The whole movie is like that. The villagers are all cheerfully sex-mad, and they’ve got a song for everything. The school kids are dancing around a maypole, or in the classroom learning what a maypole represents, while a squad of naked teenagers sing and dance in a circle (“divinity lessons” — theology would be much more popular if that was typical). Officer Howie wanders about the island, constantly appalled at the degeneracy on display. Everyone is so happy and cheerful, except Officer Howie, who is generally indignant and stuffy. The villagers all reject Christianity, while the officer embraces a rather prudish version of it.

We meet Lord Summerisle, played by the amazing Christopher Lee, young, tall, and aristocratic, and his hair in a 70s shag haircut. He explains that he’s not a pagan, but “A heathen, conceivably, but not, I hope, an unenlightened one.” Howie is preachy and angry and insistent that this is a Christian country. The conflict between the old joyous gods and prissy Christianity is obvious throughout.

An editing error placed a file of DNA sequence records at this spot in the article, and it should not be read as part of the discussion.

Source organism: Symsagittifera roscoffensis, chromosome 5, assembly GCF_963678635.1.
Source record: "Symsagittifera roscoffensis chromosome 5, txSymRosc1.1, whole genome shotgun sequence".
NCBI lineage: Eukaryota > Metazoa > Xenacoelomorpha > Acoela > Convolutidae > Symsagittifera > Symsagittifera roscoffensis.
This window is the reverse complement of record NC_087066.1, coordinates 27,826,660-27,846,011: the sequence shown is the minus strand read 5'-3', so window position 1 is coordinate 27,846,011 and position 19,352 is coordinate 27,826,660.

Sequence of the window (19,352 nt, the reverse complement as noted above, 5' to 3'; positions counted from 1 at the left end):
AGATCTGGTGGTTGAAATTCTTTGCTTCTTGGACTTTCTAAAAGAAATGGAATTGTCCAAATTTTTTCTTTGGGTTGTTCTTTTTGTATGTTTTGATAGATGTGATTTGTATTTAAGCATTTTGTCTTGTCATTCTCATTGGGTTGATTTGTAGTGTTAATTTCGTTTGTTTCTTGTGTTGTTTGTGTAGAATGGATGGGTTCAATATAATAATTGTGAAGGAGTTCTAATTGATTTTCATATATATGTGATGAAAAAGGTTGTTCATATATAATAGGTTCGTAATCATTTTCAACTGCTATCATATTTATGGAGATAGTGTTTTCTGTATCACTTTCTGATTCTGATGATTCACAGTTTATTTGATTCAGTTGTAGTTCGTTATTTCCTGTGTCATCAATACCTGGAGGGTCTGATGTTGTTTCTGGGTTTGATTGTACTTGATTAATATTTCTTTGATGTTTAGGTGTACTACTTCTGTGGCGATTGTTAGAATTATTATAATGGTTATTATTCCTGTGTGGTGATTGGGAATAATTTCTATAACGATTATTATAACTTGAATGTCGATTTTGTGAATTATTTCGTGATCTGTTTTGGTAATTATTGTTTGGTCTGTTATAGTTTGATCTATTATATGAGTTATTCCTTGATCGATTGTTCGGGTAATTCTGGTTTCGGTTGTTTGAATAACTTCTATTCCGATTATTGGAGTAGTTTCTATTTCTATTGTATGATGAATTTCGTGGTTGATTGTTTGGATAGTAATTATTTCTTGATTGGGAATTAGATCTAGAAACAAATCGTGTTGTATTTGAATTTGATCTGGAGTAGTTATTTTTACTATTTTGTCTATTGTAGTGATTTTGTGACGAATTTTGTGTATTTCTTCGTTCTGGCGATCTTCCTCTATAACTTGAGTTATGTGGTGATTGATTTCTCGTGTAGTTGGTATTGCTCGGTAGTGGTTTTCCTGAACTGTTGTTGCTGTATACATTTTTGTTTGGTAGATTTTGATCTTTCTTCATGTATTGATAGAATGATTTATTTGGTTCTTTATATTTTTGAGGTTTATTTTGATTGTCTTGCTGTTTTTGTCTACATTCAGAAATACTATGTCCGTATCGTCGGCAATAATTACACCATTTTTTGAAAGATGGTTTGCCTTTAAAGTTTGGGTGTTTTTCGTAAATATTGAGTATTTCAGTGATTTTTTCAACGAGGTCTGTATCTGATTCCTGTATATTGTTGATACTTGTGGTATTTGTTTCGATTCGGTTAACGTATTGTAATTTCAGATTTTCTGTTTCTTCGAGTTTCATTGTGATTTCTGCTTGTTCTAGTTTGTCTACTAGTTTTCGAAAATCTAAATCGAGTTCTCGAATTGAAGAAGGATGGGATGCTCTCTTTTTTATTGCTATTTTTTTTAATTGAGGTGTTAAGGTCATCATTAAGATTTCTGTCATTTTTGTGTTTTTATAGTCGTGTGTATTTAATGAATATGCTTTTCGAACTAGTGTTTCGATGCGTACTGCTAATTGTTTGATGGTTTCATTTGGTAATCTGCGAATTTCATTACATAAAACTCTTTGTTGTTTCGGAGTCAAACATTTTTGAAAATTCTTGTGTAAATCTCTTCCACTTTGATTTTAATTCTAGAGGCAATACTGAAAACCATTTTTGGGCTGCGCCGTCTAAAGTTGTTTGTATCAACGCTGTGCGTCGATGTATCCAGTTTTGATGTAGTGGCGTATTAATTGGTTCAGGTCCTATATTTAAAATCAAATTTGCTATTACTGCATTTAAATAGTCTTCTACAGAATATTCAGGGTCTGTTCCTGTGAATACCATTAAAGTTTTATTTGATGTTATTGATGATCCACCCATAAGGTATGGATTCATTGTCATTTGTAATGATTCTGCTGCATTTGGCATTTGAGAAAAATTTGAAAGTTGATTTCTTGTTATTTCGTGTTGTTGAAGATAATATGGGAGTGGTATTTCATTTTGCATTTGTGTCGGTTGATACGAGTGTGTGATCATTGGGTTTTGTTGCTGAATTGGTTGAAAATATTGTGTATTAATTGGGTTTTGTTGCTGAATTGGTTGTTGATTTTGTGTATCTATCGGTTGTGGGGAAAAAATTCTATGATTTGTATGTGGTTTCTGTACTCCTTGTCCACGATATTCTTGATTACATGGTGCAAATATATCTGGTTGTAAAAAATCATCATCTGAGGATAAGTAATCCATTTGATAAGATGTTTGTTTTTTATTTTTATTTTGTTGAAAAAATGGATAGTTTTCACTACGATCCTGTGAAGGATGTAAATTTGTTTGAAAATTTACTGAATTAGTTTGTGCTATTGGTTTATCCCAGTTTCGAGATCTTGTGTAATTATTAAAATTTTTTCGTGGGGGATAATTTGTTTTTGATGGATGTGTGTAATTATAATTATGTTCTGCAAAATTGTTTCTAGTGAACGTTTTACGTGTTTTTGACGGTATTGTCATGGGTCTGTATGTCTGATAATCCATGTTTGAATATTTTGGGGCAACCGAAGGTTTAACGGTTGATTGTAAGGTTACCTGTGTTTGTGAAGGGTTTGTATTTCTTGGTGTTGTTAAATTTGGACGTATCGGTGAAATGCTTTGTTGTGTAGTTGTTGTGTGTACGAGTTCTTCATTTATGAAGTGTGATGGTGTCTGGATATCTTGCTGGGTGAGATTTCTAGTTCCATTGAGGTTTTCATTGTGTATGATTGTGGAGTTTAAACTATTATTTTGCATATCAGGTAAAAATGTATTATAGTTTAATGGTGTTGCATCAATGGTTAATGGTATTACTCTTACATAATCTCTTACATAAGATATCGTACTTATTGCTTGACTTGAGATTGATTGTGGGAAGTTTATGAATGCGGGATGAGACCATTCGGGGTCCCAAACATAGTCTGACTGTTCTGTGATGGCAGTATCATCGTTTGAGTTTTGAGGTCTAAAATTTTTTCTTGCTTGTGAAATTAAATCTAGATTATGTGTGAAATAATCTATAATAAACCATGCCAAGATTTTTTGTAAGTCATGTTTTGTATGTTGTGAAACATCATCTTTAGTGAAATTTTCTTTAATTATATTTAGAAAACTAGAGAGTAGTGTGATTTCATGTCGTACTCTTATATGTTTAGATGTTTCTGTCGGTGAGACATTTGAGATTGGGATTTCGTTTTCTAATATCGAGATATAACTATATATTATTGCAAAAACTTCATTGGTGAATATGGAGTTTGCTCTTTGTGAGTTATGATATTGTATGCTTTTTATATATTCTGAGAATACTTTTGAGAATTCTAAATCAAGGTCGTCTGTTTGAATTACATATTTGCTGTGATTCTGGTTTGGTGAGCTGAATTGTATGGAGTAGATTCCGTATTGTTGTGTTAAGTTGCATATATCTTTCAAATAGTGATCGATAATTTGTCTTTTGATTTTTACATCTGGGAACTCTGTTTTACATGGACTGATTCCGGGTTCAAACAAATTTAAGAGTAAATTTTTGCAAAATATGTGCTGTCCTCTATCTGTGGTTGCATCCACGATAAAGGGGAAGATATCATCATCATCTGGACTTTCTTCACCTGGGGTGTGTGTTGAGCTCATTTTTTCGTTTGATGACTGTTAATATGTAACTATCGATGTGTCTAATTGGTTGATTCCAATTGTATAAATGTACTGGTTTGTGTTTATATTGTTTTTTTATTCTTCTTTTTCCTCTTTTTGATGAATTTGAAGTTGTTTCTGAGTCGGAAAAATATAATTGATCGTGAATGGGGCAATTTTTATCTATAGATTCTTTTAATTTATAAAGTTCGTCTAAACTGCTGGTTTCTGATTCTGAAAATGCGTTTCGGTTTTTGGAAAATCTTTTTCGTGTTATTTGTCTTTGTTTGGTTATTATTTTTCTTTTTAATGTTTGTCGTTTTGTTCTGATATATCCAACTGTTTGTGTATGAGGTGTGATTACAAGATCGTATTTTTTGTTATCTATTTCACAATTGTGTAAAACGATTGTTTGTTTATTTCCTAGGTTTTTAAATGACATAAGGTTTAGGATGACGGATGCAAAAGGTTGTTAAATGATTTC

Christianity is doomed in this story. Howie is eventually led to the pagan barbarity of the Mayday celebration, which he is urged not to attend, lest he be offended. It turns out that the celebration is a parade of villagers dressed up as animals and jesters, led by Lord Summerisle in long hair and a dress. Of course Howie attends in disguise, and is surprised to learn that he is the guest of honor and gets tied up in the wicker man and dies horribly, screaming out Bible verses and prayers.

So it’s a horror movie, sort of. It’s rather like Midsommar; it also reminded me of Get Out, but with a distinct difference. In those movies, the antagonists were sinister and ominous, and the protagonist was sympathetic. In The Wicker Man, that’s reversed. The villagers are horny and happy, and constantly singing and dropping their clothes, while Officer Howie is an unpleasant, sexually repressed, fanatical prig. At the end of the movie, you end up feeling like he deserved a fiery, grisly death. Fun!

That’s why the 2006 remake was so bad. For this inversion to work, Officer Howie has to be a staid, somber, conservative plodder — Nic Cage came off as weirder than the villagers. Skip it. Watch the original. It’s highly entertaining in its idiosyncracies.


  1. Akira MacKenzie says